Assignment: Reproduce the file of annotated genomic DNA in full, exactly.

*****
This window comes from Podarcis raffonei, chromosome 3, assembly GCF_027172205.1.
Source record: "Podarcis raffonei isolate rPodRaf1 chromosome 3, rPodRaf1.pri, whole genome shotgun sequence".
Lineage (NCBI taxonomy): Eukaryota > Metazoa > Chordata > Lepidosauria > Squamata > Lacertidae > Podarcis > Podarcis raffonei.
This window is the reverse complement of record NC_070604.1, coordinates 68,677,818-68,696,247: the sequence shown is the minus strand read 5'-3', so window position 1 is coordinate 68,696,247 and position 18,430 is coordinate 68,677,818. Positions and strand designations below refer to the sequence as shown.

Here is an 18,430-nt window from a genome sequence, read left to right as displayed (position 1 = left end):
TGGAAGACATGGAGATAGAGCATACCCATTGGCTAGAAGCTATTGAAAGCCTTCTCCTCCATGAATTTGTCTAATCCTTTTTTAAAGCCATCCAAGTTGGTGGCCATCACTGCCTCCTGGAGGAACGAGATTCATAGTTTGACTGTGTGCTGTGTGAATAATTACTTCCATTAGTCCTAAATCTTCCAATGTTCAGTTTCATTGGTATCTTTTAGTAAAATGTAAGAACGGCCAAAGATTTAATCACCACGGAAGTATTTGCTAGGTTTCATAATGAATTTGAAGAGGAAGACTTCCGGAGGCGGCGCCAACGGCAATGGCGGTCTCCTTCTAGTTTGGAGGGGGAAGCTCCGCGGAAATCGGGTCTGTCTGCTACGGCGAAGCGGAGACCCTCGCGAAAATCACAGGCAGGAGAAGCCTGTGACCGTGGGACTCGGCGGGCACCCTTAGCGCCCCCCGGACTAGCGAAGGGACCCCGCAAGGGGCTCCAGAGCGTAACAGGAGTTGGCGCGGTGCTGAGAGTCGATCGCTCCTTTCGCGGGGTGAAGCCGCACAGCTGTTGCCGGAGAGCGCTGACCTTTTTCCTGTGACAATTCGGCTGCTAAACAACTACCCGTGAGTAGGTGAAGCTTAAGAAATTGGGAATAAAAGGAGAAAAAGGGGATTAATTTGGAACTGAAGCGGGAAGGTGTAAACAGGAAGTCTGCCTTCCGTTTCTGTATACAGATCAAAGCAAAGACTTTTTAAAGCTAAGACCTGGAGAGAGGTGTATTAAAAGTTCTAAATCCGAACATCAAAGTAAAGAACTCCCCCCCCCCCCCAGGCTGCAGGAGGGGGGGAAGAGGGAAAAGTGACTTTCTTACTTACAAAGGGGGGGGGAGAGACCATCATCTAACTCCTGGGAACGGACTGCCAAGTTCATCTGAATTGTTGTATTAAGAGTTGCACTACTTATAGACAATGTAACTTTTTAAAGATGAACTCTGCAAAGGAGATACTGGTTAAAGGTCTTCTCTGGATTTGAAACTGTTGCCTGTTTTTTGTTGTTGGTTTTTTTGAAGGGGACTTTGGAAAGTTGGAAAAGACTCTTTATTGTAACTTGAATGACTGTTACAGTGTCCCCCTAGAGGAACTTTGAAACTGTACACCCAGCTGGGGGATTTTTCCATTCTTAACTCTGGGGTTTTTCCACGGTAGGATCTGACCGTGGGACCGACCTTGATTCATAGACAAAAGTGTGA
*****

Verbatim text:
This window comes from Podarcis raffonei, chromosome 3, assembly GCF_027172205.1.
Source record: "Podarcis raffonei isolate rPodRaf1 chromosome 3, rPodRaf1.pri, whole genome shotgun sequence".
Lineage (NCBI taxonomy): Eukaryota > Metazoa > Chordata > Lepidosauria > Squamata > Lacertidae > Podarcis > Podarcis raffonei.
This window is the reverse complement of record NC_070604.1, coordinates 68,677,818-68,696,247: the sequence shown is the minus strand read 5'-3', so window position 1 is coordinate 68,696,247 and position 18,430 is coordinate 68,677,818. Positions and strand designations below refer to the sequence as shown.

Here is an 18,430-nt window from a genome sequence, read left to right as displayed (position 1 = left end):
TGGAAGACATGGAGATAGAGCATACCCATTGGCTAGAAGCTATTGAAAGCCTTCTCCTCCATGAATTTGTCTAATCCTTTTTTAAAGCCATCCAAGTTGGTGGCCATCACTGCCTCCTGGAGGAACGAGATTCATAGTTTGACTGTGTGCTGTGTGAATAATTACTTCCATTAGTCCTAAATCTTCCAATGTTCAGTTTCATTGGTATCTTTTAGTAAAATGTAAGAACGGCCAAAGATTTAATCACCACGGAAGTATTTGCTAGGTTTCATAATGAATTTGAAGAGGAAGACTTCCGGAGGCGGCGCCAACGGCAATGGCGGTCTCCTTCTAGTTTGGAGGGGGAAGCTCCGCGGAAATCGGGTCTGTCTGCTACGGCGAAGCGGAGACCCTCGCGAAAATCACAGGCAGGAGAAGCCTGTGACCGTGGGACTCGGCGGGCACCCTTAGCGCCCCCCGGACTAGCGAAGGGACCCCGCAAGGGGCTCCAGAGCGTAACAGGAGTTGGCGCGGTGCTGAGAGTCGATCGCTCCTTTCGCGGGGTGAAGCCGCACAGCTGTTGCCGGAGAGCGCTGACCTTTTTCCTGTGACAATTCGGCTGCTAAACAACTACCCGTGAGTAGGTGAAGCTTAAGAAATTGGGAATAAAAGGAGAAAAAGGGGATTAATTTGGAACTGAAGCGGGAAGGTGTAAACAGGAAGTCTGCCTTCCGTTTCTGTATACAGATCAAAGCAAAGACTTTTTAAAGCTAAGACCTGGAGAGAGGTGTATTAAAAGTTCTAAATCCGAACATCAAAGTAAAGAACTCCCCCCCCCCCCCAGGCTGCAGGAGGGGGGGAAGAGGGAAAAGTGACTTTCTTACTTACAAAGGGGGGGGGAGAGACCATCATCTAACTCCTGGGAACGGACTGCCAAGTTCATCTGAATTGTTGTATTAAGAGTTGCACTACTTATAGACAATGTAACTTTTTAAAGATGAACTCTGCAAAGGAGATACTGGTTAAAGGTCTTCTCTGGATTTGAAACTGTTGCCTGTTTTTTGTTGTTGGTTTTTTTGAAGGGGACTTTGGAAAGTTGGAAAAGACTCTTTATTGTAACTTGAATGACTGTTACAGTGTCCCCCTAGAGGAACTTTGAAACTGTACACCCAGCTGGGGGATTTTTCCATTCTTAACTCTGGGGTTTTTCCACGGTAGGATCTGACCGTGGGACCGACCTTGATTCATAGACAAAAGTGTGA